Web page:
To the dismay of Cavs fans everywhere, Kyrie Irving has requested a trade from the Cleveland Cavaliers. This display of player power, forcing his way out of the organization, has put the Cavs in a tight spot. No single player they can get in return can fill the shoes Kyrie Irving wore. He’s an elite offensive play-maker on a bargain contract (19 to 20 percent of the cap the next two years, while producing value roughly equivalent to a 30 percent max), and he’s just 25 years old.
So, then, what assets should the Cavaliers seek in exchange for Kyrie? I think they have three options:
- Focus on winning now — seek assets that will help the team immediately, in the hopes of convincing LeBron James to stay in Cleveland next summer.
- Kick-start the rebuild — if LeBron seems likely to leave, then perhaps the best option is get as many long-term assets as possible. Draft picks, recent lottery picks and young players with many years of team-control remaining.
- Balance the two approaches above — get one or two players to help the team now, while also getting some long-term assets. While this approach likely won’t achieve an optimal result whether LeBron stays or leaves, it also eliminates much of the risk of going all-in on either possibility.
While you might be drawn to one of the approaches above in theory, it can be difficult to commit to any of them without seeing what the specifics of a deal might look like. To help in that regard, I’m going to post my favorite trade concept for each approach below.
To improve the Cavaliers odds of beating the Golden State Warriors next year, they would need to replace much of Irving’s offensive production while also improving their defense. While losing Irving is unfortunate, it’s also an opportunity to re-shape the identity of the team.
Part one of my proposal is this: Cleveland sends Kyrie Irving to Milwaukee for Khris Middleton, Malcolm Brogdon, and two second round picks. ESPN’s Zach Lowe had some thoughts about this option in a recent article:
The Bucks could dangle Khris Middleton, Malcolm Brogdon, and two unprotected first-rounders. (Milwaukee might top out at just one). Brogdon and Middleton are switchy defenders who both shot 40 percent from deep last season -- tailor-made for battling the Warriors. Irving would push Giannis Antetokounmpo off the ball, but Antetokounmpo can be effective in that role with Thon Maker spacing the floor at center; imagine an Irving-Antetokounmpo pick-and-roll, with three capable shooters around it.
There are too many pitfalls. James needs a second bucket-getter who can break down the defense; Middleton and Brogdon can do a little of that, but not enough over long stretches against elite postseason defenses.
The Bucks will always be Antetokounmpo's franchise, and he needs the ball a lot. Is Irving OK with that? He should be. Both guys should be smart enough to lean on each other within a larger system of ball movement.
Khris Middleton is a valuable player. He’s entering his age 26 season as one of the better wing defenders in the league, a career 40 percent shooter beyond the arc and some playmaking skills to boot. Moreover, his current contract is a bargain. I think Lowe is reaching a bit in saying that they’d have to include two unprotected first-round picks alongside him and Brogdon (a useful player in his own right). Even one first-round pick seems like a stretch to me. However, the value of a player of his archetype has a definite ceiling. He’s not a good enough playmaker to be the second best offensive creator on a championship team, while Irving has proven beyond a shadow of a doubt that he is. The Bucks would be in the championship picture for a long time with Irving and Giannis as their top two, and with both on bargain contracts for a couple years they would have many team-building options available to fill in the gaps around them.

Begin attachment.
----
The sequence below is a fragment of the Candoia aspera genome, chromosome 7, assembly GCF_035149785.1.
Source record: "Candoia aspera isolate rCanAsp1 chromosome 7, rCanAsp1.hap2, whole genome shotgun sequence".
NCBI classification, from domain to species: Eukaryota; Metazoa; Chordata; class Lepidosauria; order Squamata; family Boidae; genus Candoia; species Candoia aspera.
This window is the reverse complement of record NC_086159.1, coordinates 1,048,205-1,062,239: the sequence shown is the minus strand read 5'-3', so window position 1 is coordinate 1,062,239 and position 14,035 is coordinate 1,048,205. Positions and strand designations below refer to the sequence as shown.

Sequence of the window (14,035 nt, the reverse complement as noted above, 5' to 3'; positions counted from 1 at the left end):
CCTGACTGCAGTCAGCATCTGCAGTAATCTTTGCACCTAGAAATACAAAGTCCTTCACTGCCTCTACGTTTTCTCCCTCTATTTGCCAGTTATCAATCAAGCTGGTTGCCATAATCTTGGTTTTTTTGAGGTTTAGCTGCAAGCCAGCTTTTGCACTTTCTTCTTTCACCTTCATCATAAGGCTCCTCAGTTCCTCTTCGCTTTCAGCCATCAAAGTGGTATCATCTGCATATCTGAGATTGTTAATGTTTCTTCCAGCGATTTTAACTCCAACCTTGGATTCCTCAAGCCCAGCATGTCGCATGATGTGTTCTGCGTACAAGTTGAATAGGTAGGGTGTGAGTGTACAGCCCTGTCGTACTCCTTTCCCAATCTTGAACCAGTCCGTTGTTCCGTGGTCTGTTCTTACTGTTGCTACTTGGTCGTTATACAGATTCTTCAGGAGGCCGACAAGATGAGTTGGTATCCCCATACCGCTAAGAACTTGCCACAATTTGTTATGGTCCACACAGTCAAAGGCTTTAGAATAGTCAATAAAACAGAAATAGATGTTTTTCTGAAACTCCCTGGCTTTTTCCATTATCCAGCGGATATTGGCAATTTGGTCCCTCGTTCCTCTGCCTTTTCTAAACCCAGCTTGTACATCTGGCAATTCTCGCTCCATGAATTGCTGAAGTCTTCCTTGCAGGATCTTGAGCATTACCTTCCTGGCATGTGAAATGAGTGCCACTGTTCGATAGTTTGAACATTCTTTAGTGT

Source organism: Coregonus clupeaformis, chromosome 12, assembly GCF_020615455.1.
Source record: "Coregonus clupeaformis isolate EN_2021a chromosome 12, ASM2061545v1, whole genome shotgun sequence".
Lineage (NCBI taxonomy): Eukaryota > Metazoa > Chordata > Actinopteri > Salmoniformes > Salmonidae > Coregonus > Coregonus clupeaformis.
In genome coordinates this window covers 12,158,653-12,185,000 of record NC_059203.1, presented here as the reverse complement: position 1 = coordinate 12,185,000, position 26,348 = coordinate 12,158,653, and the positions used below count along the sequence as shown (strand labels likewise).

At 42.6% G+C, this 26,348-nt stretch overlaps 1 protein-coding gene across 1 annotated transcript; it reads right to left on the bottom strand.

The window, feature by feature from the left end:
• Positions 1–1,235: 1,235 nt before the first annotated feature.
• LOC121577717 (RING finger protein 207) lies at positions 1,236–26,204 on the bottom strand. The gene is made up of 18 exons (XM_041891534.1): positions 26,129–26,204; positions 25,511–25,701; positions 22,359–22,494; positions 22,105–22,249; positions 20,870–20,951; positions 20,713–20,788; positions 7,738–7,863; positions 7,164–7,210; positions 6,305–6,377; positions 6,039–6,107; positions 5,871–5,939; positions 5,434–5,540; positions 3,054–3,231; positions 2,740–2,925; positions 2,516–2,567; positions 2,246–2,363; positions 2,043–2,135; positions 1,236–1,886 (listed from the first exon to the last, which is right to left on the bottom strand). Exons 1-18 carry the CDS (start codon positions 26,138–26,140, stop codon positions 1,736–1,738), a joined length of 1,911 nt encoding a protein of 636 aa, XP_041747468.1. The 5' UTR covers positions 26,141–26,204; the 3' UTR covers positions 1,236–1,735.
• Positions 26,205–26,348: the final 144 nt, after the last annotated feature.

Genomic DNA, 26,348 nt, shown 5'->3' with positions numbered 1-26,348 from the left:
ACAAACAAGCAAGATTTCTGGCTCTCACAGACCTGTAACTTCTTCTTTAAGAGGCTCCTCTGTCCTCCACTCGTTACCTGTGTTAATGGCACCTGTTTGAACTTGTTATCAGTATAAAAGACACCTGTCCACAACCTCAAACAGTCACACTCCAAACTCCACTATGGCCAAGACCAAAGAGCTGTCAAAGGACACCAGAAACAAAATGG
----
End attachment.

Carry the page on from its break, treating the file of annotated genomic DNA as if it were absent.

Holding Middleton and trying to find a second playmaker elsewhere certainly could work out, too. But players like Irving don’t come around every day, and if the Bucks fail to find one their path could well mirror LeBron’s first stint in Cleveland — some great teams, but never quite enough. Therefore, I think they’d be willing to add a good young player in Brogdon and a couple minor draft assets into the deal to lock in a core with potential to win multiple titles down the road.
This deal, however, would leave Cleveland missing a starting point guard. Which brings us to part two of my proposal: Cleveland sends Kevin Love and Kay Felder to Phoenix for Eric Bledsoe and Jared Dudley. Lowe mentioned a similar package in a potential deal for Kyrie:
Everyone wants to swap Irving for Eric Bledsoe, a nice replacement who shares an agent with James. But what else is Phoenix sending? The combination of Jared Dudley, a snug fit around LeBron, and a future first-round pick probably isn't getting it done -- even if the Suns swallow Iman Shumpert. Phoenix isn't tossing in Devin Booker. Josh Jackson could be the swing piece after Phoenix and Cleveland indeed talked around the draft about a swap involving the No. 4 pick, but the Suns were thrilled Jackson landed there. If the Suns relent on Jackson, Cleveland and Phoenix might be able to work a simple two-team deal.